Short cables will allow better charging and save your alternator from a lot of hard hot work trying to charge at long length from it.


Grounding of the starter is most important for it to function properly with enough cranking power to do the job. Everything grounds through the main block then for continuity to ground on the frame.


John

Foxpen 08-21-2018 11:00 PM

Thanks to you gentleman for getting back to me. Should have been clearer BlackJohn- my starter battery is under the hood as normal, 18-24 inches from the alternator. The lift battery was approximately halfway down bus length on the chassis, with 2awg running on back to the rear where the lift was. My intention is to move my two battery bank to the very back where the lift was. Unfortunately, this is pretty far (14 feet) from the alternator. Do you guys know how critical it is to keep a VSR/isolator close to the start battery? Can I splice it in 4-6' away from the start battery with 2awg and be alright?

BlackJohn 08-21-2018 11:15 PM

If you have a certain isolator in mind, then check its specific limitations with the manufacturer. Electrical characteristics will vary from brand to brand.
What kind is your alternator and what output is it rated for?



John

Foxpen 08-21-2018 11:20 PM

Hmm, I don't know that John- I'll check it out and get back

roach711 08-22-2018 02:59 AM

I'm assuming you're putting your house bank in the back, not the starting batteries.



In that case you should size the cable from the isolater to the house bank to handle charging current (not starting current) unless you want the option to connect the house bank and the starting bank for emergency starting.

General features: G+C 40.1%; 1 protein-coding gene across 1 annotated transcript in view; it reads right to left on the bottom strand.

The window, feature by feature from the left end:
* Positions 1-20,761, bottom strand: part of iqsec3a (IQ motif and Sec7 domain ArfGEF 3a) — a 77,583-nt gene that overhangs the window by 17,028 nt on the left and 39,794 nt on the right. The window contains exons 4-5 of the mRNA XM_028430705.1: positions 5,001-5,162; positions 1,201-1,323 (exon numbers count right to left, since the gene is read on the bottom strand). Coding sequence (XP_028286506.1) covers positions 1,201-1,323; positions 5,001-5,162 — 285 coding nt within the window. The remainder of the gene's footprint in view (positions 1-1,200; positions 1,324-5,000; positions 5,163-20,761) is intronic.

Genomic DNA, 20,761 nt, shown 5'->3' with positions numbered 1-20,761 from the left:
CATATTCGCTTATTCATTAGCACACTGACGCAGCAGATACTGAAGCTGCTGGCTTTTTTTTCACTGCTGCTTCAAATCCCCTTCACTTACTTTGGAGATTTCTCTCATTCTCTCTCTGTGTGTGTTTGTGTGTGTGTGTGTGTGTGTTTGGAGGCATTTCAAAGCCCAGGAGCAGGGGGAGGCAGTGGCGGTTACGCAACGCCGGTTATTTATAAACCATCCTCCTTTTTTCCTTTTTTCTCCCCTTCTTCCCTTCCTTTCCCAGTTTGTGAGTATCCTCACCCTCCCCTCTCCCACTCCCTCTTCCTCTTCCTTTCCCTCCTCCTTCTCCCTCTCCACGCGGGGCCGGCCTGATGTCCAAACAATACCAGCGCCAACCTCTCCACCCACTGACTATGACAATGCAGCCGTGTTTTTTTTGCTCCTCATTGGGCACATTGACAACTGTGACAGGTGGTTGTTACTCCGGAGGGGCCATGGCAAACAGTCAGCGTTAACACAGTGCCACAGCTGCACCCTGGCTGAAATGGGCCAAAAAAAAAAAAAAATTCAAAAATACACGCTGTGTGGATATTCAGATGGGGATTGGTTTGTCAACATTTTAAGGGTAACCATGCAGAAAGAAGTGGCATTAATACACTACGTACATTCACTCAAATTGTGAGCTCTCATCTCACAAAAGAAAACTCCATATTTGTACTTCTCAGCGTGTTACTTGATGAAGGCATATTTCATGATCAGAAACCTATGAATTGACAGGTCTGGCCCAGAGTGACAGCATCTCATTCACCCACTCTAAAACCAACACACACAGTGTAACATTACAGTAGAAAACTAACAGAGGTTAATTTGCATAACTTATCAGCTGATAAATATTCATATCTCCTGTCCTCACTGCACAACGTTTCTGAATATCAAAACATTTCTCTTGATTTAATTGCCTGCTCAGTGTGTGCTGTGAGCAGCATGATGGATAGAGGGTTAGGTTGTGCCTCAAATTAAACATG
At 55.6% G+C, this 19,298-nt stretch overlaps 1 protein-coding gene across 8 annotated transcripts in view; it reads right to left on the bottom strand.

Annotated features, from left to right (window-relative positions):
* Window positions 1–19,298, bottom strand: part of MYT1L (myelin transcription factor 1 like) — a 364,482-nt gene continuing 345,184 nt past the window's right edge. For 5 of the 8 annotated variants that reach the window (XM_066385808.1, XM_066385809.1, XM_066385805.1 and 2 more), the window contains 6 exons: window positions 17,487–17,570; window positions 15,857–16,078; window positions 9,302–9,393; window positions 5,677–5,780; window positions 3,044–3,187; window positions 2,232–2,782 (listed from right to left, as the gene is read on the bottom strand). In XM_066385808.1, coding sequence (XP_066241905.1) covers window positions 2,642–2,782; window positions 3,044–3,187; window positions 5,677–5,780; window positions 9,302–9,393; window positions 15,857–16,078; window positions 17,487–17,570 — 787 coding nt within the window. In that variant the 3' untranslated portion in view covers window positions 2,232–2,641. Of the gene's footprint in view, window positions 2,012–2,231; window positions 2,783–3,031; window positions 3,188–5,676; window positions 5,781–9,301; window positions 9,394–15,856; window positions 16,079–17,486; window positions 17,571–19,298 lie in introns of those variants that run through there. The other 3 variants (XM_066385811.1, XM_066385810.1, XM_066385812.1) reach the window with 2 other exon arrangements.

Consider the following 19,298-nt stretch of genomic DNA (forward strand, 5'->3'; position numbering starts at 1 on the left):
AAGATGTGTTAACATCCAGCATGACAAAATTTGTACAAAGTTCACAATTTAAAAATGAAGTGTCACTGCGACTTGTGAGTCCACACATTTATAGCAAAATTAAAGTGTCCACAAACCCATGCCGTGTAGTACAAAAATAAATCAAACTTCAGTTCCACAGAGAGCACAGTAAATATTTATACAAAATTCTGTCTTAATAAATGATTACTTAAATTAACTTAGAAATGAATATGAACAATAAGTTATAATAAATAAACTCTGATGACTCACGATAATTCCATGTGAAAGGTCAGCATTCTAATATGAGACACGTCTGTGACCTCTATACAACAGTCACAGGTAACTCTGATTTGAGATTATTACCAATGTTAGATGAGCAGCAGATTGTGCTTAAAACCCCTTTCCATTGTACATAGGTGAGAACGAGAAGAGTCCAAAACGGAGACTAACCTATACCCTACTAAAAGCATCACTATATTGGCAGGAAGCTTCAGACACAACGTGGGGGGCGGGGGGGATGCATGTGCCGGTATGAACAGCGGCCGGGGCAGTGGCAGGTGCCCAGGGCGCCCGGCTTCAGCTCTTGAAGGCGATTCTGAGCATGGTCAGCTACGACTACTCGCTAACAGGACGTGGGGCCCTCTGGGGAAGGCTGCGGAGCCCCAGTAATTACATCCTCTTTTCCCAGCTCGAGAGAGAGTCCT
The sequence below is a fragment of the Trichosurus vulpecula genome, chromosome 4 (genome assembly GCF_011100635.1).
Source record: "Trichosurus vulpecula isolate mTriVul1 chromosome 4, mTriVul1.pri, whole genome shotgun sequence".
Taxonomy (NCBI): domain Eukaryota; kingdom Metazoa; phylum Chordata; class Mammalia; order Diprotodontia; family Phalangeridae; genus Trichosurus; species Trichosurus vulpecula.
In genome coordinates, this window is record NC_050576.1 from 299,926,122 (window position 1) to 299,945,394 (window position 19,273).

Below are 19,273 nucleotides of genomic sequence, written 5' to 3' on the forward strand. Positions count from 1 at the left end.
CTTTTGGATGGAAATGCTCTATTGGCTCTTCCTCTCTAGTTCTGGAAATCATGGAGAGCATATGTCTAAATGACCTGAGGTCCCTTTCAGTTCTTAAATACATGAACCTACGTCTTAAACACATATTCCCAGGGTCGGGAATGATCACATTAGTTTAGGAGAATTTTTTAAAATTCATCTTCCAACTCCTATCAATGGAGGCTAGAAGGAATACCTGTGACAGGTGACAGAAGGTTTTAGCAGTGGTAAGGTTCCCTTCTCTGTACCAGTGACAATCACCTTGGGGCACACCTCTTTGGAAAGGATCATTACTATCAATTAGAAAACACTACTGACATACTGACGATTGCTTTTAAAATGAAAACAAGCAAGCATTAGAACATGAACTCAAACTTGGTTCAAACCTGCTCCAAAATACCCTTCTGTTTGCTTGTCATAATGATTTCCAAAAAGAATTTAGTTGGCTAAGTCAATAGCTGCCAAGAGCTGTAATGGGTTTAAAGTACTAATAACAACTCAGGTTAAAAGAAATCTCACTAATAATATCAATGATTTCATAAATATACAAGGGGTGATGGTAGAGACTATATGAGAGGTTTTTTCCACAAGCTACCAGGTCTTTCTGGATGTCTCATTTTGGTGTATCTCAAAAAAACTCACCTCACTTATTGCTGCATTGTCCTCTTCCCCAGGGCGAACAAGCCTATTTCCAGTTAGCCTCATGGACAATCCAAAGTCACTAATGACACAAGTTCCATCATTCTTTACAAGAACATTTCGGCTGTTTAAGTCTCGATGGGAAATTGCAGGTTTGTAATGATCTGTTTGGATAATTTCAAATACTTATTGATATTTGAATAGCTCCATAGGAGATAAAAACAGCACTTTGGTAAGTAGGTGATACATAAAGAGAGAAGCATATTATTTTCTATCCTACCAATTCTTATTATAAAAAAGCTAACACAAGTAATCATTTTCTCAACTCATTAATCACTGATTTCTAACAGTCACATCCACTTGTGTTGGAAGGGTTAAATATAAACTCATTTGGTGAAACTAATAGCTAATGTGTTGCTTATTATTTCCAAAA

When it comes to electrical cables bigger is better. I'd be tempted to change out that #2 cable and put in some 2/0 cable to give some future flexibility.

BlackJohn 08-22-2018 12:56 PM

Final layout will have much to do with this as will type of batteries used for house. Not sure what you have in mind but there are some well versed members here on battery differences.


John

Nant 03-26-2021 02:41 PM

With lift no longer in use and removed and gone to the scrap yard. I have the lift power source available for charging a battery bank now?
And I still need to put in an isolater for the bank?

I have four six volt 225 ah Interstate GC2 Extreme batteries that I can place within 2 feet or less from the house battery on my 1999 E350 Shuttle Bus (Eldorado body). Fully intend to cable up in series and parallel to achieve the 12 volts I need and get the amps (450/225) AND solar panels, soon there after.. Can this be possible?
As I want to utilize the lift power source for the bank and use a 3000/6000 Watt Powerdrive Inverter.

(I've been reading about the connection with a cannon plug as well) (so I'm curious if I can inÁorporate the cannon plug in the set up as well).

I just want to use what I already have in bus. And I figured since I am not going to have lift any longer to use that power available I could try to use it for something else.

It's all for the purpose of Mobile Grooming appliances.

P. S. I also have the electric swing door motor being powered by something, somewhere as well and I disengaged the motor shaft ( the emergency lever so I can open door manually) and I intend to put a lever for manual operation anyways.

I love you all on this site. You are my go to reads and bus authority advice.

As I refuse to watch the news any longer ;)

Thank You! And I Thank God for you all!